The COVID-19 pandemic has been wreaking havoc on the economy for the better part of three months. As a result, many investors are increasingly looking for stability in a volatile stock market. And since most cannabis companies aren't consistently profitable -- and typically don't have anything resembling a timeline for when they will become profitable -- investors have been selling off shares of these businesses. Year to date, the Horizons Marijuana Life Sciences ETF (OTC:HMLSF) -- a benchmark for the cannabis industry -- is down by almost 20%, while the S&P 500 is only down by 8%. 

One cannabis company that has been making a lot of noise over the past couple of weeks or so is none other than Aurora Cannabis (NYSE:ACB). And with a series of headlines about this highly popular pot grower sending its stock on a bit of a roller-coaster ride, it is worth revisiting what has been going on with Aurora Cannabis lately.

Cannabis leaf in a circle on a background of a map of Canada.

Image Source: Getty Images.

Aurora Cannabis conducts a reverse stock split 

Aurora posted a string of poor financial performances last year and earlier in 2020. Also, industrywide problems have been dragging down shares of cannabis companies since last year. As a result of these headwinds, Aurora's stock fell below $1 a share, and the company was at risk of being delisted from the New York Stock Exchange. The pot grower decided to take drastic action and conducted a reverse stock split earlier this month, thus decreasing its number of shares and increasing its stock price.

Each of Aurora's shareholders received one share for every 12 owned. Investors didn't seem particularly thrilled with this news, sending the stock down by about 8%. Still, that seems better than the prospect of being delisted from the New York Stock Exchange. At least this way, Aurora lives to fight another day. 

Aurora Cannabis's third-quarter financial results

When Aurora released its financial results for the third quarter of its fiscal 2020 after the market closed May 14, it surprised many investors and analysts by sharing data that was at least somewhat encouraging. Here are a few key figures to consider from Aurora's latest earnings report:

  • Aurora sold 12,729 kilograms of cannabis during its third quarter, a 34% increase compared with the second quarter.
  • The company's total net revenue for the quarter was 75.5 million Canadian dollars, representing a 35% sequential increase. 
  • Aurora's adjusted loss before taxes, expenses, depreciation, and amortization was CA$50.9 million for the third quarter, compared with CAD$80.2 million during the second quarter -- a 37% improvement.

Aurora's shares skyrocketed on the heels of its third-quarter earnings release. But before rushing to buy shares of the pot company, it is important to acknowledge that some serious problems persist with Aurora Cannabis. Let's briefly discuss just two of them.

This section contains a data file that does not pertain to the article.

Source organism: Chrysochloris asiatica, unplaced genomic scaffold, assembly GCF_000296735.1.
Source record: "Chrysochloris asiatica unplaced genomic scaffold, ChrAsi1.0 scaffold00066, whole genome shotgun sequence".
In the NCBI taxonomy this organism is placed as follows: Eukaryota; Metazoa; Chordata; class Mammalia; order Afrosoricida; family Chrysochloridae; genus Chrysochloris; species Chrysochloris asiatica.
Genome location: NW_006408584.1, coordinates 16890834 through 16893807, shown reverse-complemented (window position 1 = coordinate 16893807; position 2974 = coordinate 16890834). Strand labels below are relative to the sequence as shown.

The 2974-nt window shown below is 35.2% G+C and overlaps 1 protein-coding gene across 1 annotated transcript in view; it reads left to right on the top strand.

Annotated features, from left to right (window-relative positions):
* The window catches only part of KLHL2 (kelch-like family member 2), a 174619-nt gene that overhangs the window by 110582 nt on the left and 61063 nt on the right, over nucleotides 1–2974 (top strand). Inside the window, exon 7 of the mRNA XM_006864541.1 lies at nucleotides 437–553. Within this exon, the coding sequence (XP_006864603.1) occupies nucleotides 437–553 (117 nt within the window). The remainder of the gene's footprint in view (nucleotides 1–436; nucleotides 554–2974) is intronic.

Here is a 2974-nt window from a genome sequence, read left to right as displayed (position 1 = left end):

First, Aurora continues to lose money rapidly. The company's net loss during the third quarter was CA$137.4 million. Also, Aurora's loss from operations was CA$83.6 million. And operating expenses remain high (about CA$111 million during the third quarter), which is something investors should watch, especially given this challenging economic environment.

Second, Aurora's balance sheet is still not pretty. At the end of its third quarter, the company had about CA$2.4 billion in goodwill. This much goodwill on the company's balance sheet may lead to writedowns, which may, in turn, affect Aurora's already negative bottom line. 

Aurora Cannabis remains too risky

Aurora's latest quarterly update was a step in the right direction, but it was just one step. The company has a long way to go before it becomes an attractive investment. In particular, Aurora will have to face its balance-sheet issues (goodwill and others), as well as significantly reducing its operating expenses. And while the cannabis company has a goal to become profitable on the basis of its earnings before interest, taxes, depreciation, and amortization (EBITDA) by the first quarter of its fiscal year 2021, that's not the same as turning in a net profit. In short, it may be worth keeping an eye on Aurora at the moment, but it's still not a good time to pull the trigger. 

This article represents the opinion of the writer, who may disagree with the “official” recommendation position of a Motley Fool premium advisory service. We’re motley! Questioning an investing thesis -- even one of our own -- helps us all think critically about investing and make decisions that help us become smarter, happier, and richer.